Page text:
Yesterday, English and History classes combined for an interdisciplinary lesson that brought home to students the idea that one courageous individual can alter the course of history. The period began with the English class startling the History class by pounding on the flexible wall that separates them, shouting President Reagan’s famous line, “Mr. Gorbachev, tear down this wall!!” In response, History Teacher Michael Salat hurried to open up the wall, merging the History and English classrooms into one extra-large room. Michael then joined forces with English Teacher Jeff Rennicke to lead students through a presentation on the sixties and social activism, which featured a moving video clip of Martin Luther King, Jr., delivering the “I Have a Dream” speech in 1963, shortly before his assassination. A student re-enactment followed that simulated the development of the Wilderness Act of 1964, which established a framework for designating protected wilderness areas. The Wilderness Act was revised 66 times before it was passed; yesterday our students wrote the 67th draft. After being sworn in as members of Congress, students broke up into small groups, developed and debated their own revised drafts of the Wilderness Act, and finally voted to select one among the several drafts created by the class.
Somewhere in between the students being sworn into Congress and the Wilderness Act revisions being debated, I slipped out and headed downstairs to the science labs, where I joined students and Science Teachers Robert Eady and Andrew Milbauer as they examined chrysalises from monarch larvae collected in our butterfly garden. Each student gently removed a chrysalis from its glass jar, observed it closely, and sketched it. Sketching natural items helps students notice the easy-to-overlook details that make living creatures so fascinating. Students marvelled at the tiny golden dots that adorn the chrysalises and gleam just like metal, and they wondered out loud why they were there. As they examined the chrysalises with magnifying lenses and sketched them, they began to ask more questions: “What’s going on inside the chrysalis? Are those wings we can see developing?” The activity was designed to prompt students to begin the scientific process of observing, questioning, and forming hypotheses.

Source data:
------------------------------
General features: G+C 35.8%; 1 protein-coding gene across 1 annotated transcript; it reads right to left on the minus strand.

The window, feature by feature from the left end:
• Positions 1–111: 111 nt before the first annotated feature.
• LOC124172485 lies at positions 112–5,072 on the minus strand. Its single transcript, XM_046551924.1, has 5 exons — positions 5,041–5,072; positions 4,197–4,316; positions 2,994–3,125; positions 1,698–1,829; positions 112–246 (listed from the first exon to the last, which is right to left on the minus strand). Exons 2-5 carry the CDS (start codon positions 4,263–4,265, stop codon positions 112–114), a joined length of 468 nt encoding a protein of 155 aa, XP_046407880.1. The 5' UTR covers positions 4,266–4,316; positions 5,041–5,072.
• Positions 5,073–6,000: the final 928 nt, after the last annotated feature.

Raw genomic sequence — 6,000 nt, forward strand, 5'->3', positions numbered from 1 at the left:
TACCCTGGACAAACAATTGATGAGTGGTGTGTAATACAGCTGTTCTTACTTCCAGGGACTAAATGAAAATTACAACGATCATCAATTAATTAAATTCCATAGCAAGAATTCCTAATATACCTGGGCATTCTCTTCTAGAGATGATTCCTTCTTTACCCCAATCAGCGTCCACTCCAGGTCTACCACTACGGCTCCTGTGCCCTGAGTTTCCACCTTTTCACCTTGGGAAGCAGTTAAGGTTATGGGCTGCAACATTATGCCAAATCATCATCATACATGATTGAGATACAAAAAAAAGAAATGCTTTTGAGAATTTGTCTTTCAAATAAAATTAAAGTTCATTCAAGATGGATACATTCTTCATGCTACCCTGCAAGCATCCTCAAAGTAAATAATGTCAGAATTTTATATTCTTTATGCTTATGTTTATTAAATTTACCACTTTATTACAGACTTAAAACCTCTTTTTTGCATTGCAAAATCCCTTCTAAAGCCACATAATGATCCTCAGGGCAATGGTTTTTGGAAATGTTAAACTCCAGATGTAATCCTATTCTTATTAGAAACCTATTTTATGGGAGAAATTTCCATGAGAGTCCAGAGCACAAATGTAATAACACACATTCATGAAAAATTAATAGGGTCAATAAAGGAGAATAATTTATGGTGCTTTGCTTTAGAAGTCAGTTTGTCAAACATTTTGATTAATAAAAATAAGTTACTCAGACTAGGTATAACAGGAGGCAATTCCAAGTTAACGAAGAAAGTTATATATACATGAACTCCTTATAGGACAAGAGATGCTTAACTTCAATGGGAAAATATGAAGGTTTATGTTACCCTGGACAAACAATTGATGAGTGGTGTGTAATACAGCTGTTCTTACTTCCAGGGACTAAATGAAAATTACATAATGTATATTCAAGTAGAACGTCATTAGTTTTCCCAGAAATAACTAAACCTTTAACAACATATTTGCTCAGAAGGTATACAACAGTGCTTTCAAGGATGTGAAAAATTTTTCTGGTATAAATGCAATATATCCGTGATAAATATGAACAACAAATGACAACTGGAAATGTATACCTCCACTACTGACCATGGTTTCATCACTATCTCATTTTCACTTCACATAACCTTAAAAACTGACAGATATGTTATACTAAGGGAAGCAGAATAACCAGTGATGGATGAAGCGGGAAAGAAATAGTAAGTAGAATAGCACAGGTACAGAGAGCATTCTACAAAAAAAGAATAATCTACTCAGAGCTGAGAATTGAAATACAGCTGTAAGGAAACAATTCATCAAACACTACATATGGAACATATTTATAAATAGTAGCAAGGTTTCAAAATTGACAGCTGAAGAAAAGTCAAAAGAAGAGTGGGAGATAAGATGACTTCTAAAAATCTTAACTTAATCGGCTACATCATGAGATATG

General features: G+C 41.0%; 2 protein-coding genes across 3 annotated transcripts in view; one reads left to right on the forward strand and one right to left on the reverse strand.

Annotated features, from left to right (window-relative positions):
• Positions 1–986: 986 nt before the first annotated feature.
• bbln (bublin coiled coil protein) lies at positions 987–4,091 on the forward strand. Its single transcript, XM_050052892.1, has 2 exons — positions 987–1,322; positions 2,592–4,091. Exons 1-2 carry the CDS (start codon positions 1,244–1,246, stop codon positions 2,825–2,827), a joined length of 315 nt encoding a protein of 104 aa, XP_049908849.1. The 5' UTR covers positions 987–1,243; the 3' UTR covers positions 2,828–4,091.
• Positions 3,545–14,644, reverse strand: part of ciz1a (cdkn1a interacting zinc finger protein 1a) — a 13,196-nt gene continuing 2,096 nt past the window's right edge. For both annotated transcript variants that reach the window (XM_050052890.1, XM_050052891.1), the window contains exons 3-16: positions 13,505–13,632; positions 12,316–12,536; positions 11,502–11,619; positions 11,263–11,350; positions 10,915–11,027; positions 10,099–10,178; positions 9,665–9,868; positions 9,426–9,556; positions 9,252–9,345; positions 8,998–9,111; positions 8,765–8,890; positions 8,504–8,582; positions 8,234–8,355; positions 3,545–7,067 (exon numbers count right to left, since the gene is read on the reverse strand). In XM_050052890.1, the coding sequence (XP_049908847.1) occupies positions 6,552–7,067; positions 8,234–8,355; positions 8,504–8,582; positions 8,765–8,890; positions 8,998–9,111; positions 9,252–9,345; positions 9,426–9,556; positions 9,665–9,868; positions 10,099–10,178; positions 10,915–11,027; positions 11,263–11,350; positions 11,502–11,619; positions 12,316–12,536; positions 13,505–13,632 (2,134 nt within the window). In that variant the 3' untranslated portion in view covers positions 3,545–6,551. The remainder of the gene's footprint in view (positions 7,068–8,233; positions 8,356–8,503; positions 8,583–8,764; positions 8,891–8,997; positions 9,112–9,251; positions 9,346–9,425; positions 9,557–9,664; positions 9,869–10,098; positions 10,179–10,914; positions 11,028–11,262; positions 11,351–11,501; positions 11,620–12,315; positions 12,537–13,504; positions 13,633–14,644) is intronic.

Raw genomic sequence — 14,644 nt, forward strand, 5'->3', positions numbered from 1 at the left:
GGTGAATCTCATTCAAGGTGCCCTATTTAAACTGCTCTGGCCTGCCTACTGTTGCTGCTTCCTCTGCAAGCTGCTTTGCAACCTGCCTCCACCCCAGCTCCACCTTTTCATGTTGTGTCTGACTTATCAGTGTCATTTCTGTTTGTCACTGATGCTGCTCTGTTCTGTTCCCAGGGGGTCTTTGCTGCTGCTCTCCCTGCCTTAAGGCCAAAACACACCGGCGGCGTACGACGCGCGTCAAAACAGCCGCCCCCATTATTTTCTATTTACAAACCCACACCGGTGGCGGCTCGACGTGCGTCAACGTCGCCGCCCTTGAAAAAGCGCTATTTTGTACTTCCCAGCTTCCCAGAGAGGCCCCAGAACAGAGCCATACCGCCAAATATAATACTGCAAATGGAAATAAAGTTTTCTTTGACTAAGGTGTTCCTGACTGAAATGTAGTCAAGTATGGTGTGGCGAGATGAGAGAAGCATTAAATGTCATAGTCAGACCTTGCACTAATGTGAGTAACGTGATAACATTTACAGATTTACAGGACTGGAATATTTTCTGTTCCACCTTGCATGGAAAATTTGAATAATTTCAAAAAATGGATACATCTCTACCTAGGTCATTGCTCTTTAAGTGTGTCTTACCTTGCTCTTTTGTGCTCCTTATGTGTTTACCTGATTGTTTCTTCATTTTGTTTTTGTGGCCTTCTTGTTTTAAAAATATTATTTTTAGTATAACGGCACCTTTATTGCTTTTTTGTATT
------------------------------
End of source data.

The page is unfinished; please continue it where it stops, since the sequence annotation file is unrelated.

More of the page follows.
Conserve School participates in the University of Minnesota Monarch Larva Monitoring Project, which, with the help of “citizen scientists” like Conserve School students, monitors monarch populations across the country. (Read this blog post to learn about our collaboration with the university on science curricula.) One of the goals of this research is to develop a more comprehensive understanding of the role of parasites in the decline of the monarch population. During science class, students got an up-close-and-personal opportunity to participate in this research. While Cody was examining his chrysalis, three small white parasitic grubs emerged from it and let themselves down to the bottom of the observation jar on silk threads. The class will now rear these parasitic fly larvae until they pupate, and then mail the pupae to the University of Minnesota for scientists to study.
During the day, I also visited math classes, Spanish classes, the Online Learning Lab, and students spending their study periods in the Gathering Space and library.
A wonderful day visiting classes and chatting with students was capped by the perfect finishing touch: a group of students knocked on my door about 9:30 at night to deliver warm chocolate chip cookies they had baked. As the students disappeared down the hallway to deliver cookies to another lucky staff member, one of them called back, “They were made with love!”
– Mary Anna
Thanks to Science Teachers Robert Eady and Andy Milbauer for contributing some of these photos.